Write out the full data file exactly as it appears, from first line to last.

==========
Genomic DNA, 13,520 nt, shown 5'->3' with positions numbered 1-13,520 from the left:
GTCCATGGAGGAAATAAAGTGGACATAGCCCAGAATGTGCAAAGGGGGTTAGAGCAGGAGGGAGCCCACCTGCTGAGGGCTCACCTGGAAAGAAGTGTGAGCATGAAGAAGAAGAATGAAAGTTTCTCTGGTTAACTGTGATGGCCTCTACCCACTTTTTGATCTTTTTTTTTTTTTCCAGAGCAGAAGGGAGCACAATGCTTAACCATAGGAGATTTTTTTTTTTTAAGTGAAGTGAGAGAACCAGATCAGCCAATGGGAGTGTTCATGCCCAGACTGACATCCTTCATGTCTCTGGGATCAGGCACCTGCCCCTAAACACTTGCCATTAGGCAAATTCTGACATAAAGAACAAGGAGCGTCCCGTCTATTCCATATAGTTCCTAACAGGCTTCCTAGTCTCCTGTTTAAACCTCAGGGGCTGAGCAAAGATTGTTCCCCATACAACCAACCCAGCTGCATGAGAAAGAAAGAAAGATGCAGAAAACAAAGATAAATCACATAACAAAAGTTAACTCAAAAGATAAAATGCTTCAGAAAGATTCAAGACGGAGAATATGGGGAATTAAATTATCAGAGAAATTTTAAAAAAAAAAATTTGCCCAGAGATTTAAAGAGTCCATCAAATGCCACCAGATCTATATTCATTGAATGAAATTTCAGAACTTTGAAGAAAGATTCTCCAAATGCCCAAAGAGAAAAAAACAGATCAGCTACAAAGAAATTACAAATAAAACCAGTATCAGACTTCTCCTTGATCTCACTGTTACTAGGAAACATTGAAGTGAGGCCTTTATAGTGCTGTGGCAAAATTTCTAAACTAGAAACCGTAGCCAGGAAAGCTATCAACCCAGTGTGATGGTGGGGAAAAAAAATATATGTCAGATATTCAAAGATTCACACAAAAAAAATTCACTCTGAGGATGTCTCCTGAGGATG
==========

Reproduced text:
Genomic DNA, 13,520 nt, shown 5'->3' with positions numbered 1-13,520 from the left:
GTCCATGGAGGAAATAAAGTGGACATAGCCCAGAATGTGCAAAGGGGGTTAGAGCAGGAGGGAGCCCACCTGCTGAGGGCTCACCTGGAAAGAAGTGTGAGCATGAAGAAGAAGAATGAAAGTTTCTCTGGTTAACTGTGATGGCCTCTACCCACTTTTTGATCTTTTTTTTTTTTTCCAGAGCAGAAGGGAGCACAATGCTTAACCATAGGAGATTTTTTTTTTTTAAGTGAAGTGAGAGAACCAGATCAGCCAATGGGAGTGTTCATGCCCAGACTGACATCCTTCATGTCTCTGGGATCAGGCACCTGCCCCTAAACACTTGCCATTAGGCAAATTCTGACATAAAGAACAAGGAGCGTCCCGTCTATTCCATATAGTTCCTAACAGGCTTCCTAGTCTCCTGTTTAAACCTCAGGGGCTGAGCAAAGATTGTTCCCCATACAACCAACCCAGCTGCATGAGAAAGAAAGAAAGATGCAGAAAACAAAGATAAATCACATAACAAAAGTTAACTCAAAAGATAAAATGCTTCAGAAAGATTCAAGACGGAGAATATGGGGAATTAAATTATCAGAGAAATTTTAAAAAAAAAAATTTGCCCAGAGATTTAAAGAGTCCATCAAATGCCACCAGATCTATATTCATTGAATGAAATTTCAGAACTTTGAAGAAAGATTCTCCAAATGCCCAAAGAGAAAAAAACAGATCAGCTACAAAGAAATTACAAATAAAACCAGTATCAGACTTCTCCTTGATCTCACTGTTACTAGGAAACATTGAAGTGAGGCCTTTATAGTGCTGTGGCAAAATTTCTAAACTAGAAACCGTAGCCAGGAAAGCTATCAACCCAGTGTGATGGTGGGGAAAAAAAATATATGTCAGATATTCAAAGATTCACACAAAAAAAATTCACTCTGAGGATGTCTCCTGAGGATG